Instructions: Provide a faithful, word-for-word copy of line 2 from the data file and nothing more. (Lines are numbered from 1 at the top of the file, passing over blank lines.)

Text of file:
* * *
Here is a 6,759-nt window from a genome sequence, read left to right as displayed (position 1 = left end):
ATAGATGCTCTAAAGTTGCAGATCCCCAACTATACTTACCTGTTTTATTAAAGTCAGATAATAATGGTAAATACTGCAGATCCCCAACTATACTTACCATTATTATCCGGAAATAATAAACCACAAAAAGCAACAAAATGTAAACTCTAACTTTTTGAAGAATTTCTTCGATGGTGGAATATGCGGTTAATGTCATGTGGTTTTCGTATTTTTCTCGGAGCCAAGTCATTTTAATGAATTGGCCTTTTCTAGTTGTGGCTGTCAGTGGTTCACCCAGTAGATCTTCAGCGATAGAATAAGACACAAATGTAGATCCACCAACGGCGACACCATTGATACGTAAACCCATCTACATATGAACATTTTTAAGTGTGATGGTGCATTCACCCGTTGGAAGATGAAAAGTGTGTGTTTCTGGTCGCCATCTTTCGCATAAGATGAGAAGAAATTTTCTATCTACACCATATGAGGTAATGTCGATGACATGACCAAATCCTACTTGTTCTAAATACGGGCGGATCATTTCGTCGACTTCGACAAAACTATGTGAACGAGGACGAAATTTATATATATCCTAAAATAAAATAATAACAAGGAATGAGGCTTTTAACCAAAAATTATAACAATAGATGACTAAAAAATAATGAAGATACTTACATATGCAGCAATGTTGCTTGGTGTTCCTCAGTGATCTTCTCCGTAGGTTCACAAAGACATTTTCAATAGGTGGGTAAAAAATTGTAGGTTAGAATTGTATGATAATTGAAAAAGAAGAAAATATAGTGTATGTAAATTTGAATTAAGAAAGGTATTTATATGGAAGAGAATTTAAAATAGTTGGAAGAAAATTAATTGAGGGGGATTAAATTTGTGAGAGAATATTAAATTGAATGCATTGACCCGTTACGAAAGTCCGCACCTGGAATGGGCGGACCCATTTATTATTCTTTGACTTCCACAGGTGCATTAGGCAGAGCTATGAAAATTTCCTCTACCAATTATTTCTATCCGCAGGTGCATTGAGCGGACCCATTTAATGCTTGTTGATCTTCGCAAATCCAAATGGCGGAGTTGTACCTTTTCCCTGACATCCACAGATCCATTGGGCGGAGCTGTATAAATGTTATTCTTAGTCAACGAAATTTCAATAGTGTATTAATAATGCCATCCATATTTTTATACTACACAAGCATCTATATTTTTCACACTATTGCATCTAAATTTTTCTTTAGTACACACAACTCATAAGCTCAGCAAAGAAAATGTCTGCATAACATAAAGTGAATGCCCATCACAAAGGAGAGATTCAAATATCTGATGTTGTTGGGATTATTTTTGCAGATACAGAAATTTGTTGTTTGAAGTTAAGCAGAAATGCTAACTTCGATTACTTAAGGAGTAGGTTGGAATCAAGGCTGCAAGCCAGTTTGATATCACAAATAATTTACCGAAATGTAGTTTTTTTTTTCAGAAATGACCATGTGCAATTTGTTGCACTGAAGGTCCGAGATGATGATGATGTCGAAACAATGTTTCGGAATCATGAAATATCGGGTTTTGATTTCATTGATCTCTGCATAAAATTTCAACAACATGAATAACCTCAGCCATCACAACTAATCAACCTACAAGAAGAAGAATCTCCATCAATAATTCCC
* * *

ATAGATGCTCTAAAGTTGCAGATCCCCAACTATACTTACCTGTTTTATTAAAGTCAGATAATAATGGTAAATACTGCAGATCCCCAACTATACTTACCATTATTATCCGGAAATAATAAACCACAAAAAGCAACAAAATGTAAACTCTAACTTTTTGAAGAATTTCTTCGATGGTGGAATATGCGGTTAATGTCATGTGGTTTTCGTATTTTTCTCGGAGCCAAGTCATTTTAATGAATTGGCCTTTTCTAGTTGTGGCTGTCAGTGGTTCACCCAGTAGATCTTCAGCGATAGAATAAGACACAAATGTAGATCCACCAACGGCGACACCATTGATACGTAAACCCATCTACATATGAACATTTTTAAGTGTGATGGTGCATTCACCCGTTGGAAGATGAAAAGTGTGTGTTTCTGGTCGCCATCTTTCGCATAAGATGAGAAGAAATTTTCTATCTACACCATATGAGGTAATGTCGATGACATGACCAAATCCTACTTGTTCTAAATACGGGCGGATCATTTCGTCGACTTCGACAAAACTATGTGAACGAGGACGAAATTTATATATATCCTAAAATAAAATAATAACAAGGAATGAGGCTTTTAACCAAAAATTATAACAATAGATGACTAAAAAATAATGAAGATACTTACATATGCAGCAATGTTGCTTGGTGTTCCTCAGTGATCTTCTCCGTAGGTTCACAAAGACATTTTCAATAGGTGGGTAAAAAATTGTAGGTTAGAATTGTATGATAATTGAAAAAGAAGAAAATATAGTGTATGTAAATTTGAATTAAGAAAGGTATTTATATGGAAGAGAATTTAAAATAGTTGGAAGAAAATTAATTGAGGGGGATTAAATTTGTGAGAGAATATTAAATTGAATGCATTGACCCGTTACGAAAGTCCGCACCTGGAATGGGCGGACCCATTTATTATTCTTTGACTTCCACAGGTGCATTAGGCAGAGCTATGAAAATTTCCTCTACCAATTATTTCTATCCGCAGGTGCATTGAGCGGACCCATTTAATGCTTGTTGATCTTCGCAAATCCAAATGGCGGAGTTGTACCTTTTCCCTGACATCCACAGATCCATTGGGCGGAGCTGTATAAATGTTATTCTTAGTCAACGAAATTTCAATAGTGTATTAATAATGCCATCCATATTTTTATACTACACAAGCATCTATATTTTTCACACTATTGCATCTAAATTTTTCTTTAGTACACACAACTCATAAGCTCAGCAAAGAAAATGTCTGCATAACATAAAGTGAATGCCCATCACAAAGGAGAGATTCAAATATCTGATGTTGTTGGGATTATTTTTGCAGATACAGAAATTTGTTGTTTGAAGTTAAGCAGAAATGCTAACTTCGATTACTTAAGGAGTAGGTTGGAATCAAGGCTGCAAGCCAGTTTGATATCACAAATAATTTACCGAAATGTAGTTTTTTTTTTCAGAAATGACCATGTGCAATTTGTTGCACTGAAGGTCCGAGATGATGATGATGTCGAAACAATGTTTCGGAATCATGAAATATCGGGTTTTGATTTCATTGATCTCTGCATAAAATTTCAACAACATGAATAACCTCAGCCATCACAACTAATCAACCTACAAGAAGAAGAATCTCCATCAATAATTCCC